The last couple of months it so happened that we attended a number of special life events. A number of special birthday parties, such as my mother-in-law’s 80th birthday, and various funerals. All were very different: in size, the way the events were organised, and because of the relationship we have or had with the people for whom we came.
And while the main purpose of these events are to celebrate the life or mourn over the loss of a loved one or a couple of friends or family members, they also provide a chance to catch up with old acquaintances. With those we have lost sight of, or we don’t see anymore. And it always feels very special to have this chance to reconnect, to feel the bond once felt, look back on a shared past and recall the stories of the years gone by. Unplanned reunions which can even lead to a revitalisation of the friendship, or at least an appointment to meet for coffee or a pint or two (as we do in Scotland).
What especially struck me the last couple of times, is how much we seem to know about each other, even though we haven’t seen each other for a long time. How, through a close connection via social media, we can, if we choose to, be aware and almost feel part of the main events in each other’s lives. While exchanging updates, it occurred to me, that we know if someone has changed jobs, where they have been on holiday, why they had been hospitalised, whether they changed career, or gave birth to a beautiful daughter or son.
Often the pictures and comments we share on social media speak for themselves and allow us, to some extent, have the feeling that we stay part of each life, even if we don’t see each other. It makes it, at least for me, sometimes even difficult to know exactly when I have seen someone for the last time. Through the updates on Facebook and an occasional short interaction, the time seems so much shorter than it actually has been.
Already knowing this information changes the conversation. When we meet, we have already congratulated, sympathised or acknowledged the important moments in our lives and caught up on each other adventures, so we have a chance to get a little deeper, and focus on the thoughts and feelings about our recent choices – details we don’t always share with a wider audience. Or of course, discus completely different matters, such as politics or sport. Or it can lead to the more awkward situation where you realise there isn’t much left to discuss or share.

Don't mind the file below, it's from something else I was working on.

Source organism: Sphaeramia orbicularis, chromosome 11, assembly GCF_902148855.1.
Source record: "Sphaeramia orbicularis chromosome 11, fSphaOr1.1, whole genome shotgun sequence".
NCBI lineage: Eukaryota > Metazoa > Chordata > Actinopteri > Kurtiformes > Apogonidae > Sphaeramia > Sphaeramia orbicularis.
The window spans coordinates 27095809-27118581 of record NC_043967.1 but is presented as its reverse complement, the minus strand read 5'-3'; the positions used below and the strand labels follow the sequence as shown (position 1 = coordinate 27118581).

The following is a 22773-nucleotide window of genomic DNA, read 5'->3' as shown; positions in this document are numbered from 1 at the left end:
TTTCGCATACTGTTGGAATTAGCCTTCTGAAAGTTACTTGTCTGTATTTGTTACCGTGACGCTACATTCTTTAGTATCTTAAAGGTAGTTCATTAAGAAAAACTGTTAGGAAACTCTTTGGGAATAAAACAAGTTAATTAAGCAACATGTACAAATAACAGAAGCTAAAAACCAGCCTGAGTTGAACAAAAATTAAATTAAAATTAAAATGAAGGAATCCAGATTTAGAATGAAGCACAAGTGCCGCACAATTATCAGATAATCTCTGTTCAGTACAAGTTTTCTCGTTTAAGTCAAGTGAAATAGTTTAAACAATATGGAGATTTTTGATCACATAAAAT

Especially for us, combining work and travel, and knowing lots of people we care for who live all scattered around the globe, I appreciate the incredible number of possibilities to stay connected with such a large group of people, even though we don’t see each other face to face. As someone who has travelled and lived abroad in times before the internet, I know what a difference this easy access to connect, and stay connected, with all those you know and get to know, can make.
Of course, I agree that not being permanently connected to social media is a luxury to cherish. As much as I would agree that not being able to virtually stay in touch anymore would be an impoverishment.
And while I cherish the fact I can read your posts that make me laugh or cry or give
me a feeling of sharing happiness, meeting some you again these last couple of months also made me realise that there’s nothing better than meeting in real life.
It was great to see you all, and as useful as social media might be, I wish there would be more time in our daily lives to make it happen more often, and be less dependent on the internet to know what you are all up to.